New England Clam Chowder


As I mentioned here, the last couple of weeks we’ve been enjoying beautiful summer weather at the Western Headquarters of the Circle B Kitchen on the California Central Coast. I think it’s a fairly well-kept secret that if you come to the Central or Northern coast of California in the summertime, you’re going to pretty much need a jacket. The seasons are so confusing here. Wintertime is definitely when you’re going to get summer and we’re lovin it!

But it really doesn’t matter what the season, New England clam chowder is one of our favorites here, and this is my all-time favorite recipe. I’ve actually made this 4 times in the last couple of months and I may even make it again before we head back to the Midwest to finish out winter.

 But for this weekend, we’ve driven up the coast a little ways to Santa Cruz to visit the old home town. Our room has a beautiful view of the Santa Cruz wharf, which just happens to have one of the best spots on earth for clam chowder. If you’re a clam chowder kind of person and you find yourself in Santa Cruz, you really have to get out to Stagnaro’s Seafood on the wharf. They’ll give you a nice little sourdough bread bowl full of the stuff. It’s awesome, and I promise that if you eat the whole thing you won’t need another meal for a week.

But for those of you unable to get to Stagnaro’s any time soon, this here recipe should take care of your chowder needs quite nicely.

New England Clam Chowder

Click here for a printable recipe

Adapted from a recipe from Epicurious

6 cans (6.5 oz) of minced clams (like Snow's), juices reserved

2 bacon slices, minced

1 tablespoon butter

1 onion, diced

1 or 2 stalks of celery, diced

1/3 cup all-purpose flour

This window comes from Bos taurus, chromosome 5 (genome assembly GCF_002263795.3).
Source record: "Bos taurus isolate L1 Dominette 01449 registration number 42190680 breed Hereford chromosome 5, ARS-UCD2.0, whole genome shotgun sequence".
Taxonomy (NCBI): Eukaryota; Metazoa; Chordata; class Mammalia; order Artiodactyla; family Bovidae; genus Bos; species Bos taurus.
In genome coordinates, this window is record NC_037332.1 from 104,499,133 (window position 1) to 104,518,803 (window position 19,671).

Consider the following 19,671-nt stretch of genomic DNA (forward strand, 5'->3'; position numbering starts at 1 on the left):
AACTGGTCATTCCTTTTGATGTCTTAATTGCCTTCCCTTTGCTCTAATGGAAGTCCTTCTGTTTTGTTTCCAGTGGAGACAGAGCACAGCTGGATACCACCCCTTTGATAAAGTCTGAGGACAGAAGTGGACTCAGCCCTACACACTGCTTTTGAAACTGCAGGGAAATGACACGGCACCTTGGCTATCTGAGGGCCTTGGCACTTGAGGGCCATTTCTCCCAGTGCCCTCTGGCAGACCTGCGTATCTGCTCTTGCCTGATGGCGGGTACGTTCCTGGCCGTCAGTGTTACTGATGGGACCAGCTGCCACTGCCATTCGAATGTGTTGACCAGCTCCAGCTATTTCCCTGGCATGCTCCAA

1 bay leaf

1/2 teaspoon fresh thyme leaves, chopped

1 pound potatoes, peeled, diced

2 cups whole milk

1 cup half and half

1 teaspoon salt

½ teaspoon white pepper

Drain the clam juice from the minced clams. You should have about 3 cups. Set aside

Cook the bacon in a soup pot over medium heat until lightly crisp, about 8 minutes.

Add the butter to the pan and the onion and celery and cook, stirring occasionally, until the onion is translucent, about 5-7 minutes. Add the flour and cook over low heat, stirring with a wooden spoon for 2-3 minutes.

Whisk in the clam juice, bring to a simmer, and cook for 5 minutes, stirring occasionally. The liquid should be the consistency of heavy cream. Add the bay leaf and fresh thyme.

Add the potatoes and the salt and simmer until tender, about 15 minutes.

Meanwhile, place the clams and the milk mixture in a saucepan and simmer together about 5-8 minutes.

When the potatoes are tender, add the milk and clams and pepper. Simmer on very low heat for 15 to 20 minutes, remove from the heat for a few minutes to let the soup thicken.

Serve in bowls with a fresh, crunchy baguette to dip in that scrumptious broth.

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